Amy L. Stein
Professor of Law
Amy L. Stein is a Professor of Law at the University of Florida Levin College of Law, nationally recognized for her research on energy policy, particularly with respect to federalism, the regulatory process, and administrative law. Professor Stein’s recent scholarship focuses on the complex governance issues associated with regulation of an evolving electric grid composed of more diverse and distributed energy resources, including solar, energy storage, and electric vehicles. She also has explored impacts on the reliability of the electric grid and the intersection of energy and environmental law. She teaches in the areas of energy law, environmental law, climate change, and torts, and she has presented her energy work across the country and internationally, in both academic and policy forums.
Professor Stein began her academic career at George Washington University Law School and Tulane Law School. Prior to her academic appointments, she practiced as an environmental and litigation associate for Latham & Watkins LLP in the firm’s Washington, D.C., and Silicon Valley offices. She is a member of the District of Columbia, Illinois, and California state bars and a graduate of the University of Chicago (AB) and the University of Chicago Law School (JD).
J.D., University of Chicago
B.A., University of Chicago
Teaching and Scholarship
Clean Energy, Environmental, Climate Change, Federalism, Administrative Law
- University of Florida: Joined College of Law in 2014 as Associate Professor;
- Previous Academic Experience: Association Professor of Law, Tulane Law School (2010-2014); Adjunct Professor in the Environmental Studies program at the George Washington University, and a Visiting Associate (2009); Professor of Legal Research and Writing, Acting Associate Director of the Legal Research and Writing Program, and Co-director of the Scholarly Writing Program at The George Washington University Law School (2008-2009).
- Private Practice: Latham & Watkins, LLP (Washington, DC, 2000-2006, Silicon Valley, CA, 2006-2008)
- Professional Associations: American Bar Association, Environmental, Energy Bar Association
- This introductory course lies at the crossroads of energy and environmental law. It covers legal and policy concepts important to understanding U.S. energy law, particularly electricity, and, to a lesser extent, transportation. It will expose students to important fundamentals of public utility law, cost of service, and restructured electricity markets.
- This seminar will focus on contemporary issues associated with climate change law, including international ramifications, domestic actions, litigation strategies, and the legal tools available to address the multiplicity of topics related to climate change. Students will be expected to complete background reading independently and then take turns leading the class in critical analyses of climate change scholarship.
- Introduction to modern environmental regulation and its foundations, covering common law precursors to environmental law and a survey of major regulatory issues and techniques, focusing on the Clean Water Act, National Environmental Policy Act, and Comprehensive Environmental Response Compensation and Liability Act, with examples drawn from other statutes such as the Clean Air Act.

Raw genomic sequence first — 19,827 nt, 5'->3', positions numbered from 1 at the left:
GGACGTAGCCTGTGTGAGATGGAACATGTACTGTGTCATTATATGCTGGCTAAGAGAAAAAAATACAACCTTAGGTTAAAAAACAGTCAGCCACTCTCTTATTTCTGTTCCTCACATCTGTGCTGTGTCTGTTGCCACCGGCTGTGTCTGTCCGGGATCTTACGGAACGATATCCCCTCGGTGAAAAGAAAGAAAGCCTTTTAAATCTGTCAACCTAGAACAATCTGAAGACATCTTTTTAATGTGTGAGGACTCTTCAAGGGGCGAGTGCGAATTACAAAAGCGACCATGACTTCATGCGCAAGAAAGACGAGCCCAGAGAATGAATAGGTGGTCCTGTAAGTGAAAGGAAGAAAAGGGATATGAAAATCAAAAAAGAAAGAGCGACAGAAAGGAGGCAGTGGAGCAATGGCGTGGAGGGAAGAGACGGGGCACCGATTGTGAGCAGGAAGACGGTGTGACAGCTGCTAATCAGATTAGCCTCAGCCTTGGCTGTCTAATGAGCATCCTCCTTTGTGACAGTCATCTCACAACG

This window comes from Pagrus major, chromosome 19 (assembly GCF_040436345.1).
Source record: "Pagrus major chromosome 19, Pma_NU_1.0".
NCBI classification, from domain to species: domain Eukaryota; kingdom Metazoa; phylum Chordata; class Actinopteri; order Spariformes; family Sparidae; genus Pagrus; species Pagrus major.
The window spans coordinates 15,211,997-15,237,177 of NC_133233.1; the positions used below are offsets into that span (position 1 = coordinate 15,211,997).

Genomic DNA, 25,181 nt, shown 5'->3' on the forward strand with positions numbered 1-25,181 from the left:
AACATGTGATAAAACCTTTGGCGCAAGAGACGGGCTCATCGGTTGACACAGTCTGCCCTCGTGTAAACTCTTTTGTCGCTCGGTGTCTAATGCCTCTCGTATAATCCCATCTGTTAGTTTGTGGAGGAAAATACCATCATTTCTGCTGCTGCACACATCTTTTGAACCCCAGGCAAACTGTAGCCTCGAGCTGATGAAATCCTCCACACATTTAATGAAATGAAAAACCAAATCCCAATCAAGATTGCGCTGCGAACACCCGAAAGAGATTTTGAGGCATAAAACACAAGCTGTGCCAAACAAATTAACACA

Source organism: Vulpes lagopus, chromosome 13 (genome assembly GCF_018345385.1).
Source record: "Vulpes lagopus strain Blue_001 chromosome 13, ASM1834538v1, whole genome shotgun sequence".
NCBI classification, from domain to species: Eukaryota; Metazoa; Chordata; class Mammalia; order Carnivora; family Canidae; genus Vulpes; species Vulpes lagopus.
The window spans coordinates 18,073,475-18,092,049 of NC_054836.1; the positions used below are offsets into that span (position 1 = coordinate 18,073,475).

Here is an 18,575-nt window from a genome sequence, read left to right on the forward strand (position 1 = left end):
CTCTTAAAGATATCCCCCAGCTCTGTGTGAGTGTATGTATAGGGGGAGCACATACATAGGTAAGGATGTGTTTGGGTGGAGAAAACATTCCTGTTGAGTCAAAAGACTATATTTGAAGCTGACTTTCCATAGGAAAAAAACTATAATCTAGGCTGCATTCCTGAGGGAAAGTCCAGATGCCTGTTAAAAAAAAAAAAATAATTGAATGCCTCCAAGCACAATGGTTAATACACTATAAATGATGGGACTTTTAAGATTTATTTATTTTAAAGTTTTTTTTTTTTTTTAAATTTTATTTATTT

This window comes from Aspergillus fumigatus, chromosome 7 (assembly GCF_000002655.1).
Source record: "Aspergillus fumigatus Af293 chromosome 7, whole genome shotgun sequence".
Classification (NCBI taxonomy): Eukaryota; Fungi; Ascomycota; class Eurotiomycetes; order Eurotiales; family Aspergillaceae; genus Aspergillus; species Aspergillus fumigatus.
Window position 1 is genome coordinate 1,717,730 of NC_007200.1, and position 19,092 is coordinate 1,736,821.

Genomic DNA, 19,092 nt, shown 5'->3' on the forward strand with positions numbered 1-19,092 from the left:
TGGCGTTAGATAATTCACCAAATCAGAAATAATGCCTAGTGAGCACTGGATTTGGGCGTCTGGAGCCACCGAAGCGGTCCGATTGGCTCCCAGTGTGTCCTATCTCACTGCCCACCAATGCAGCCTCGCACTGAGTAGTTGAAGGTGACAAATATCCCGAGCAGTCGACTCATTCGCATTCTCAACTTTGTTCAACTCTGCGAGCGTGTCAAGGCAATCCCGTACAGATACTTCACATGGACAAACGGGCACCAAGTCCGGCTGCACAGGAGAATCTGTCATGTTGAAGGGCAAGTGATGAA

- The central question in Torts is how society should respond to the problem of high dollar typically accidental physical harm, when injury is unfortunate, but unintended. Our course will focus mostly on the problem of unintentional harm, as applied to bodily and emotional harms. Theories covered will include negligence, strict liability, products liability and intentional torts as well as all their affirmative defenses. As there are seldom clear answers with legal questions spanning so many perspectives, and amorphous factual inquiries (including the role of the judge and jury, circumstantial evidence and fundamental problems), Torts trains students to answer timeless amorphous questions, thereby developing keen policy and argumentation skills, applicable to a wide variety of legal areas.
- Regulating Reliability, 54 HOUSTON L. REV. 1191 (2017) [SSRN]
- Breaking Energy Path Dependencies, 82 BROOKLYN L. REV. 559 (2017) [SSRN]
- Distributed Reliability, 87 U. Colo. L. Rev. __ (2016) [SSRN]
- Reconsidering Regulatory Uncertainty: A Path Forward for Energy Storage, 41 Fla. St. U. L. Rev. 697 (2014), [SSRN]
- Renewable Energy Through Agency Action, 84 U. Colo. L. Rev. 651 (2013), [SSRN]
- The Tipping Point of Federalism, 45 Conn. L. Rev. 217 (2012), [SSRN]
- Climate Change Under NEPA: Avoiding Cursory Consideration of Greenhouse Gases, 81 U. Colo. L. Rev. 473 (2010), [SSRN]
- State Fish Stocking Programs at Risk: Takings Under the Endangered Species Act, 20 Duke Envtl. L. & Pol’y F. 63 (2010)
- Pitfalls of the Brave New Path of Energy Federalism, 95 TEX. L. REV. SEE ALSO 114 (2017)
(response to Jim Rossi’s The Brave New Path of Energy Federalism), available